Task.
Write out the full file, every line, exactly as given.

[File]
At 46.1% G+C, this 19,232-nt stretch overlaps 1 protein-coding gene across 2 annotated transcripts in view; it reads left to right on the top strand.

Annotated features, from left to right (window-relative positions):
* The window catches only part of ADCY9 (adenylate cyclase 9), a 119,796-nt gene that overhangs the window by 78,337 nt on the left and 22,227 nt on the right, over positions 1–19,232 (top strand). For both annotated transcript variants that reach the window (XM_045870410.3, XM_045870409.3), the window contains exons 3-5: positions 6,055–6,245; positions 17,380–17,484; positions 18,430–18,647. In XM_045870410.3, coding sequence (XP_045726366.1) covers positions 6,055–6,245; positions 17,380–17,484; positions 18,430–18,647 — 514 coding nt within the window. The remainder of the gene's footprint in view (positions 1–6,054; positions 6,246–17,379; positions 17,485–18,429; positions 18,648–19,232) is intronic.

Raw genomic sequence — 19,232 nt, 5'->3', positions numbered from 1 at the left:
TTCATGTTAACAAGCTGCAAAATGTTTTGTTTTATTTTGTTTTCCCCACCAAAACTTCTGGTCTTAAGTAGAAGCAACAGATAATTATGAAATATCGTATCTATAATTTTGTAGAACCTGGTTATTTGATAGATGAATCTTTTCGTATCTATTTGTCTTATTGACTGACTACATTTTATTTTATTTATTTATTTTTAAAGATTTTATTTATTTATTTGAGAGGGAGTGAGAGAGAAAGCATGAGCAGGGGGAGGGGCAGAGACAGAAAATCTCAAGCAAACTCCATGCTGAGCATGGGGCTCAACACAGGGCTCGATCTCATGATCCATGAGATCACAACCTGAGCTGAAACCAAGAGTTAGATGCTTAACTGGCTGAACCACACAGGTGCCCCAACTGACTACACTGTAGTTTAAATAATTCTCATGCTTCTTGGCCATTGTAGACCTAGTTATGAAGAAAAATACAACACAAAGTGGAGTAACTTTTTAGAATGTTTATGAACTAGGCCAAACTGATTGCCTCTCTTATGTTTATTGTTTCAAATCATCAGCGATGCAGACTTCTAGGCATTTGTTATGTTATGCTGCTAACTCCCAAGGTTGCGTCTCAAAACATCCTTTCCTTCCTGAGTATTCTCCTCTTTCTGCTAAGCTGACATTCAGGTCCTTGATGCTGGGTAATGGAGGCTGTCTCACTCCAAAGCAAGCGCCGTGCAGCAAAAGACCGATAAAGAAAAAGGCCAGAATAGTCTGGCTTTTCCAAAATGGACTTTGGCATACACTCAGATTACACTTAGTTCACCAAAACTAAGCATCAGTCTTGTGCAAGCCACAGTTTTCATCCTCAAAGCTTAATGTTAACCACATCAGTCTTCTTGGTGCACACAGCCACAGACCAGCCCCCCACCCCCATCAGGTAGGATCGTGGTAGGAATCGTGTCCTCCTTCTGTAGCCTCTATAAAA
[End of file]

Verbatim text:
At 46.1% G+C, this 19,232-nt stretch overlaps 1 protein-coding gene across 2 annotated transcripts in view; it reads left to right on the top strand.

Annotated features, from left to right (window-relative positions):
* The window catches only part of ADCY9 (adenylate cyclase 9), a 119,796-nt gene that overhangs the window by 78,337 nt on the left and 22,227 nt on the right, over positions 1–19,232 (top strand). For both annotated transcript variants that reach the window (XM_045870410.3, XM_045870409.3), the window contains exons 3-5: positions 6,055–6,245; positions 17,380–17,484; positions 18,430–18,647. In XM_045870410.3, coding sequence (XP_045726366.1) covers positions 6,055–6,245; positions 17,380–17,484; positions 18,430–18,647 — 514 coding nt within the window. The remainder of the gene's footprint in view (positions 1–6,054; positions 6,246–17,379; positions 17,485–18,429; positions 18,648–19,232) is intronic.

Raw genomic sequence — 19,232 nt, 5'->3', positions numbered from 1 at the left:
TTCATGTTAACAAGCTGCAAAATGTTTTGTTTTATTTTGTTTTCCCCACCAAAACTTCTGGTCTTAAGTAGAAGCAACAGATAATTATGAAATATCGTATCTATAATTTTGTAGAACCTGGTTATTTGATAGATGAATCTTTTCGTATCTATTTGTCTTATTGACTGACTACATTTTATTTTATTTATTTATTTTTAAAGATTTTATTTATTTATTTGAGAGGGAGTGAGAGAGAAAGCATGAGCAGGGGGAGGGGCAGAGACAGAAAATCTCAAGCAAACTCCATGCTGAGCATGGGGCTCAACACAGGGCTCGATCTCATGATCCATGAGATCACAACCTGAGCTGAAACCAAGAGTTAGATGCTTAACTGGCTGAACCACACAGGTGCCCCAACTGACTACACTGTAGTTTAAATAATTCTCATGCTTCTTGGCCATTGTAGACCTAGTTATGAAGAAAAATACAACACAAAGTGGAGTAACTTTTTAGAATGTTTATGAACTAGGCCAAACTGATTGCCTCTCTTATGTTTATTGTTTCAAATCATCAGCGATGCAGACTTCTAGGCATTTGTTATGTTATGCTGCTAACTCCCAAGGTTGCGTCTCAAAACATCCTTTCCTTCCTGAGTATTCTCCTCTTTCTGCTAAGCTGACATTCAGGTCCTTGATGCTGGGTAATGGAGGCTGTCTCACTCCAAAGCAAGCGCCGTGCAGCAAAAGACCGATAAAGAAAAAGGCCAGAATAGTCTGGCTTTTCCAAAATGGACTTTGGCATACACTCAGATTACACTTAGTTCACCAAAACTAAGCATCAGTCTTGTGCAAGCCACAGTTTTCATCCTCAAAGCTTAATGTTAACCACATCAGTCTTCTTGGTGCACACAGCCACAGACCAGCCCCCCACCCCCATCAGGTAGGATCGTGGTAGGAATCGTGTCCTCCTTCTGTAGCCTCTATAAAA